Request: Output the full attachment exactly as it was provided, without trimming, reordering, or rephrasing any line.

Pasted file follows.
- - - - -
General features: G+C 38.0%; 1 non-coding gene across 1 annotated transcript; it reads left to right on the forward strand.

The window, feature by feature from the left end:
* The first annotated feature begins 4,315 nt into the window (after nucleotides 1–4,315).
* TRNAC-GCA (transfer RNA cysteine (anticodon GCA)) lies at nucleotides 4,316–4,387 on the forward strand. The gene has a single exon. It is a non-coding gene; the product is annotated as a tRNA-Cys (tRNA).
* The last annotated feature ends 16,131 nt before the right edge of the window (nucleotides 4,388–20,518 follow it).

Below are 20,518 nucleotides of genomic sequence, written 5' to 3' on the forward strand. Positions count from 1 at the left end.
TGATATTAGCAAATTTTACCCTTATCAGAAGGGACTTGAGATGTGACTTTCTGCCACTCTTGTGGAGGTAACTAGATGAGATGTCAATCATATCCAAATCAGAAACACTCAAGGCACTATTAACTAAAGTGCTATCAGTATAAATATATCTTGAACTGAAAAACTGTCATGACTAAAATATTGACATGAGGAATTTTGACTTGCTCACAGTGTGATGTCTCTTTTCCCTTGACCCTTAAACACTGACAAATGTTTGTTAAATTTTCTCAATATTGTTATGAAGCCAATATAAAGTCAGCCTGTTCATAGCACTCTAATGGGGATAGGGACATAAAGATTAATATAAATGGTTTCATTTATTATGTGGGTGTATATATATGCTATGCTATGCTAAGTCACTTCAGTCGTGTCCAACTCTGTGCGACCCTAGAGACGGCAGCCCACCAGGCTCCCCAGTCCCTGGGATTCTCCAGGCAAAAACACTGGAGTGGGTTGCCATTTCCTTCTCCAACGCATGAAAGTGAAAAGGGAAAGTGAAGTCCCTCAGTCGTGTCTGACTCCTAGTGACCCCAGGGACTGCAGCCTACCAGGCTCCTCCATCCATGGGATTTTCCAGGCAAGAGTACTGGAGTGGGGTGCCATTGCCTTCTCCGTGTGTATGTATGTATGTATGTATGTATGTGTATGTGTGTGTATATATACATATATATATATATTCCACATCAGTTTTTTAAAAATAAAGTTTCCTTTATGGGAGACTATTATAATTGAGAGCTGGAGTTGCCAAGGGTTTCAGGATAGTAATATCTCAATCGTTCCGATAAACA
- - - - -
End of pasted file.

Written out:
General features: G+C 38.0%; 1 non-coding gene across 1 annotated transcript; it reads left to right on the forward strand.

The window, feature by feature from the left end:
* The first annotated feature begins 4,315 nt into the window (after nucleotides 1–4,315).
* TRNAC-GCA (transfer RNA cysteine (anticodon GCA)) lies at nucleotides 4,316–4,387 on the forward strand. The gene has a single exon. It is a non-coding gene; the product is annotated as a tRNA-Cys (tRNA).
* The last annotated feature ends 16,131 nt before the right edge of the window (nucleotides 4,388–20,518 follow it).

Below are 20,518 nucleotides of genomic sequence, written 5' to 3' on the forward strand. Positions count from 1 at the left end.
TGATATTAGCAAATTTTACCCTTATCAGAAGGGACTTGAGATGTGACTTTCTGCCACTCTTGTGGAGGTAACTAGATGAGATGTCAATCATATCCAAATCAGAAACACTCAAGGCACTATTAACTAAAGTGCTATCAGTATAAATATATCTTGAACTGAAAAACTGTCATGACTAAAATATTGACATGAGGAATTTTGACTTGCTCACAGTGTGATGTCTCTTTTCCCTTGACCCTTAAACACTGACAAATGTTTGTTAAATTTTCTCAATATTGTTATGAAGCCAATATAAAGTCAGCCTGTTCATAGCACTCTAATGGGGATAGGGACATAAAGATTAATATAAATGGTTTCATTTATTATGTGGGTGTATATATATGCTATGCTATGCTAAGTCACTTCAGTCGTGTCCAACTCTGTGCGACCCTAGAGACGGCAGCCCACCAGGCTCCCCAGTCCCTGGGATTCTCCAGGCAAAAACACTGGAGTGGGTTGCCATTTCCTTCTCCAACGCATGAAAGTGAAAAGGGAAAGTGAAGTCCCTCAGTCGTGTCTGACTCCTAGTGACCCCAGGGACTGCAGCCTACCAGGCTCCTCCATCCATGGGATTTTCCAGGCAAGAGTACTGGAGTGGGGTGCCATTGCCTTCTCCGTGTGTATGTATGTATGTATGTATGTATGTGTATGTGTGTGTATATATACATATATATATATATTCCACATCAGTTTTTTAAAAATAAAGTTTCCTTTATGGGAGACTATTATAATTGAGAGCTGGAGTTGCCAAGGGTTTCAGGATAGTAATATCTCAATCGTTCCGATAAACA